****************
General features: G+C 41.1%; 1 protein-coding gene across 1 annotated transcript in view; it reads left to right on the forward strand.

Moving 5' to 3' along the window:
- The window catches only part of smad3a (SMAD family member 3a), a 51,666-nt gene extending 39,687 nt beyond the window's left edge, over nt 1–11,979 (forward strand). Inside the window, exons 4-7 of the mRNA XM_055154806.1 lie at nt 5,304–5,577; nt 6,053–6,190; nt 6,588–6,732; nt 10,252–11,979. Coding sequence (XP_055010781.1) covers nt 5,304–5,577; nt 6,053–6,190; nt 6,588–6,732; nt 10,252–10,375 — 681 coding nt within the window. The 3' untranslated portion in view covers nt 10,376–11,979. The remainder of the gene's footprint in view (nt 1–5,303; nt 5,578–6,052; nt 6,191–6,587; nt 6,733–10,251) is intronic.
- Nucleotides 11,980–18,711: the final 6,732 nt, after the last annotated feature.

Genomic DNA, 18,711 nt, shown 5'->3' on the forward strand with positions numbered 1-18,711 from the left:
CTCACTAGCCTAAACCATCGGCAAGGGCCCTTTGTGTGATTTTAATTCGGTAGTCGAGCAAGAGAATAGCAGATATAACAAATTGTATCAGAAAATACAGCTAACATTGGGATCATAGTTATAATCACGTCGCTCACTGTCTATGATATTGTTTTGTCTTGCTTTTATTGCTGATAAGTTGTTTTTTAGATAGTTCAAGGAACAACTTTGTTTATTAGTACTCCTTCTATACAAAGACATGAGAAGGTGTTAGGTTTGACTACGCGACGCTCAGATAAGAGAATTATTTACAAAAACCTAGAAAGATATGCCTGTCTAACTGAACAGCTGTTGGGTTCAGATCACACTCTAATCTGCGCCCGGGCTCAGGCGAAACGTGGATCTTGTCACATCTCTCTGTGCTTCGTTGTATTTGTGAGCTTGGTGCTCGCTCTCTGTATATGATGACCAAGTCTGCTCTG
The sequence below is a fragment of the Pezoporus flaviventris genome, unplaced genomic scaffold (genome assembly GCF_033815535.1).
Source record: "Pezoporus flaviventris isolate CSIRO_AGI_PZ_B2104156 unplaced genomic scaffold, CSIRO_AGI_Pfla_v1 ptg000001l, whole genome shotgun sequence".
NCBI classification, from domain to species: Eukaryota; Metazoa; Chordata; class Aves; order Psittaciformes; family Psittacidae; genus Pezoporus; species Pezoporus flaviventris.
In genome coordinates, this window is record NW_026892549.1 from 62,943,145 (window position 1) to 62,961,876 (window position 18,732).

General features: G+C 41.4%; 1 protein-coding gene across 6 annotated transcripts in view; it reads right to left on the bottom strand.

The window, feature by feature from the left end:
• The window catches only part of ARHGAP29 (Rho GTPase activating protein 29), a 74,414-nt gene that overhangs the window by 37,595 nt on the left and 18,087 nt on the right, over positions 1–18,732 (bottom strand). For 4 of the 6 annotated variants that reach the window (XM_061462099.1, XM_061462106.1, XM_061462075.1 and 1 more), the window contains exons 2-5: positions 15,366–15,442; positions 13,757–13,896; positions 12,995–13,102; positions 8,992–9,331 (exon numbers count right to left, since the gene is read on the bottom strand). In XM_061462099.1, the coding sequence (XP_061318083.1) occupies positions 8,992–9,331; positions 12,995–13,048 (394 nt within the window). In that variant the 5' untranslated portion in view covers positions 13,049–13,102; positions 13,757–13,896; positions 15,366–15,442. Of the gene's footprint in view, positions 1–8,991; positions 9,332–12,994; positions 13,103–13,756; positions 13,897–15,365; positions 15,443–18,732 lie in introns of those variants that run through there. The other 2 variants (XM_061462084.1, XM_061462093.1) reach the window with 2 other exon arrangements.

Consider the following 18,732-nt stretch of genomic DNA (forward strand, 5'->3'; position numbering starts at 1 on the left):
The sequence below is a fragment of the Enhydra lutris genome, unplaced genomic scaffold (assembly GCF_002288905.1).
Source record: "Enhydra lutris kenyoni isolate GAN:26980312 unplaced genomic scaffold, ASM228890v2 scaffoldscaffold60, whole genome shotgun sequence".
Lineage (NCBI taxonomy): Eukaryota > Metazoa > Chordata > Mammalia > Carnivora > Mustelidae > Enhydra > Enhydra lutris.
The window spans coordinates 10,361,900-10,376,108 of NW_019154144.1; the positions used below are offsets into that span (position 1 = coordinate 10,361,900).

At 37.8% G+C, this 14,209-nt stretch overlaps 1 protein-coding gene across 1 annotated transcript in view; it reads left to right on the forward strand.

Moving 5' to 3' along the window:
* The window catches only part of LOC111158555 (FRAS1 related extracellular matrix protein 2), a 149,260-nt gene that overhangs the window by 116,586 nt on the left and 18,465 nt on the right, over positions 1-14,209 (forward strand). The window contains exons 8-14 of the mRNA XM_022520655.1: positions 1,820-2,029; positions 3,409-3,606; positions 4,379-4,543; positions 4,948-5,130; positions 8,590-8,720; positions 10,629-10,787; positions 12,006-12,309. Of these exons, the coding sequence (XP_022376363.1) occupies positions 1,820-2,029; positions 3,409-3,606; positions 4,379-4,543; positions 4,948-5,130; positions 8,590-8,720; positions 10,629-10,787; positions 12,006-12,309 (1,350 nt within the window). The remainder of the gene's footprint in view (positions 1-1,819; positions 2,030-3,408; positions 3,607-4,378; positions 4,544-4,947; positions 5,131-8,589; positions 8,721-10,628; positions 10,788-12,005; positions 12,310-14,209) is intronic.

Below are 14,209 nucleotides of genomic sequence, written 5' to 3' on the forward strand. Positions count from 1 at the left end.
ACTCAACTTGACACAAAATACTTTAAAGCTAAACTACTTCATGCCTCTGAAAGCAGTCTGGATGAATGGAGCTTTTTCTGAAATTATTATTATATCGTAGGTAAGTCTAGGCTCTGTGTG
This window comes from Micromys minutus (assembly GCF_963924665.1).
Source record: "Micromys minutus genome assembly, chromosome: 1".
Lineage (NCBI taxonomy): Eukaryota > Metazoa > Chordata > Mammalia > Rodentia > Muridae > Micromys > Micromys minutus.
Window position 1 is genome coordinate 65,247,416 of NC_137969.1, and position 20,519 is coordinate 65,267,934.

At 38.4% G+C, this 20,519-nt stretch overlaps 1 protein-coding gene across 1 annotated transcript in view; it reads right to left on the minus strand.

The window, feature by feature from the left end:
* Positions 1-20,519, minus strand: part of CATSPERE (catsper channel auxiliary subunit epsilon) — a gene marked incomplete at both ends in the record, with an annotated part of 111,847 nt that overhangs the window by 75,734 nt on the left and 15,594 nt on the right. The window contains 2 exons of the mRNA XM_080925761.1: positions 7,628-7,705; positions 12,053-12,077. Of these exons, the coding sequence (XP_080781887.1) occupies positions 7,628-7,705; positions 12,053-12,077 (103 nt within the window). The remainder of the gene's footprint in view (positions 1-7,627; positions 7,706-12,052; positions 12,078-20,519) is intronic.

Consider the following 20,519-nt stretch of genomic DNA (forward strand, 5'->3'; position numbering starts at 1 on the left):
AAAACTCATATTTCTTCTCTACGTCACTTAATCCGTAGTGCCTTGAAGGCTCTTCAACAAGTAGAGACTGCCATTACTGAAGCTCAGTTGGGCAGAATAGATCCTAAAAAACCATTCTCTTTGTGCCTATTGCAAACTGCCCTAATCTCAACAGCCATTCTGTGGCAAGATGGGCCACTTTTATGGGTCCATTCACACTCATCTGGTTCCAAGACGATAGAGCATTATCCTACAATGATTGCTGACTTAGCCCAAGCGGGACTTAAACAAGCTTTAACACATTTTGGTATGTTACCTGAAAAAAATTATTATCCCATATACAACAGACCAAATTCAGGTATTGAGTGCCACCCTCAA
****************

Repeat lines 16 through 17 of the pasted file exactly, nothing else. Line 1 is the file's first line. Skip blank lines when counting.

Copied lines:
Source record: "Enhydra lutris kenyoni isolate GAN:26980312 unplaced genomic scaffold, ASM228890v2 scaffoldscaffold60, whole genome shotgun sequence".
Lineage (NCBI taxonomy): Eukaryota > Metazoa > Chordata > Mammalia > Carnivora > Mustelidae > Enhydra > Enhydra lutris.